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Transnational Listing Project

 

Since the 9/11 attacks of 2001 there has been a global proliferation of security lists. UN Security Council sanctions have been radically modified, allowing unprecedented powers to target anyone deemed to be 'associated with' terrorism worldwide. National States (such as the US and UK) and regional bodies (such as the European Union) have created their own draconian terrorism listing regimes. Many of these lists have been made interoperable with other closed security databases operated by international organisations such as Interpol and private databases such as Worldcheck.

 

The result has been the creation of a transnational ensemble of intelligence-driven security lists, partly visible and partly secret, that has strengthened executive powers worldwide in novel and expansive ways. Most targeted individuals will likely remain listed indefinitely - unable to access funds, travel or participate in ordinary economic life. They will never know precisely why they were put on security lists (because the reasons are kept confidential) and they will never access or obtain legal assistance to come off (because they lack the resources to do so). Even if removed from one list they will remain on other lists around the world and will forever be subjected to interference by security services wherever they seek to go. Their lives, and those of their families, will never be the same again and those responsible will never be held accountable.

 

Aims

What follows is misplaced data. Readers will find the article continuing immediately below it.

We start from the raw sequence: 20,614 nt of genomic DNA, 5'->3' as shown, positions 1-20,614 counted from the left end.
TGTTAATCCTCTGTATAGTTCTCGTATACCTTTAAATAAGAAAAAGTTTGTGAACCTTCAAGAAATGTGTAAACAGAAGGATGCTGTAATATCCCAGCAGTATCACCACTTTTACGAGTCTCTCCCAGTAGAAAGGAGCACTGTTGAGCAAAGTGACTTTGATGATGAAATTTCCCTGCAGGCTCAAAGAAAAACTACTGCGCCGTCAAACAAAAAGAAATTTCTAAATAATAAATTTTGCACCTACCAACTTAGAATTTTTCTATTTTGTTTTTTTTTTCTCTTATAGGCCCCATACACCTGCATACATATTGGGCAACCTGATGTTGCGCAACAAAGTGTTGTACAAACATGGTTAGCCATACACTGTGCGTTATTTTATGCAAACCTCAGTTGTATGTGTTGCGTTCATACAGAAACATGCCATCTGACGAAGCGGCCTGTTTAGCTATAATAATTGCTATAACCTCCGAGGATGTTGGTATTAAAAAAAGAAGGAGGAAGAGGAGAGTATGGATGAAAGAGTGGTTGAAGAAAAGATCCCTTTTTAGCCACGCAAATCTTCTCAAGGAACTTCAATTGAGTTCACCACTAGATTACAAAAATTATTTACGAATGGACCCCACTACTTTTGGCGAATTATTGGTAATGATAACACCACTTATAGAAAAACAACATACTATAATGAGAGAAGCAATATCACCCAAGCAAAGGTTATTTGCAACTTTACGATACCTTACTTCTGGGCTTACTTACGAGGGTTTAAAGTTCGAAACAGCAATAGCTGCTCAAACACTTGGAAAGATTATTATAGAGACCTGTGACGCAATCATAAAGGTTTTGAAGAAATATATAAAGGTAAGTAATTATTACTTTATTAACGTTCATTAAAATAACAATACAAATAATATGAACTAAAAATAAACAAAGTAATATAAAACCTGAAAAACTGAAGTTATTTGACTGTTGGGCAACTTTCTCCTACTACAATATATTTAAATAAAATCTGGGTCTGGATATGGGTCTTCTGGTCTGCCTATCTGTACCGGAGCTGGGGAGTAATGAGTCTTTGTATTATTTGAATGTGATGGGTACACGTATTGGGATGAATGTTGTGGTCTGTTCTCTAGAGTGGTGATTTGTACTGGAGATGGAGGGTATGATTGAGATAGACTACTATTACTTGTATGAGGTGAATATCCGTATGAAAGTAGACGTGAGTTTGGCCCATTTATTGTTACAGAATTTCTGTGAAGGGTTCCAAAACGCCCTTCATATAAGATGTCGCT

The Transnational Listing Project aims to challenge this pre-emptive security power and provide access to justice for those who are targeted. Coordinated by Gavin Sullivan - a lawyer and scholar with years of experience representing listed individuals – and supported by VU University (the Netherlands) and Roma Tre University (Italy), the project has three goals:

 

  • First, to provide pro-bono legal assistance to targeted individuals, seeking their removal from the various security lists that they are entangled in (including the UN targeted sanctions regimes, EU restrictive measures, the US Specially Designated Global Terrorist List, the Interpol UNSC Special Notices and the private security lists maintained by companies such as World Check), giving the innocent their best chance at a fair process.
  • Second, by engaging each of the different interconnected security lists rather than seeking redress in a single jurisdiction, the project empirically researches, makes visible and helps challenge the transnational exercise of executive power - whereby national security actors work together to target 'high-risk' individuals across conventional legal boundaries and beyond traditional constitutional restraints.
  • Third, by bringing targeted individuals, defence lawyers, law student volunteers and creative workers from different countries together into one operational network, the project provides an effective organisational platform to advocate for accountability and legal reform on this issue.

 

To obtain redress and justice for individuals who are targeted and give them the chance to prove their innocence; to make visible and challenge the transnational exercise of executive power at all of the different sites where it is wielded; and to advocate for reform against the unfairness of these measures and to push to make those who are responsible accountable. These are the three founding principles of the Transnational Listing Project.

Coordinators: Gavin Sullivan and Wouter Werner 

in cooperation with Alice Riccardi of Tre University, Rome

See also the Law Clinic on Transnational Listing within our LLM Law and Politics of International Security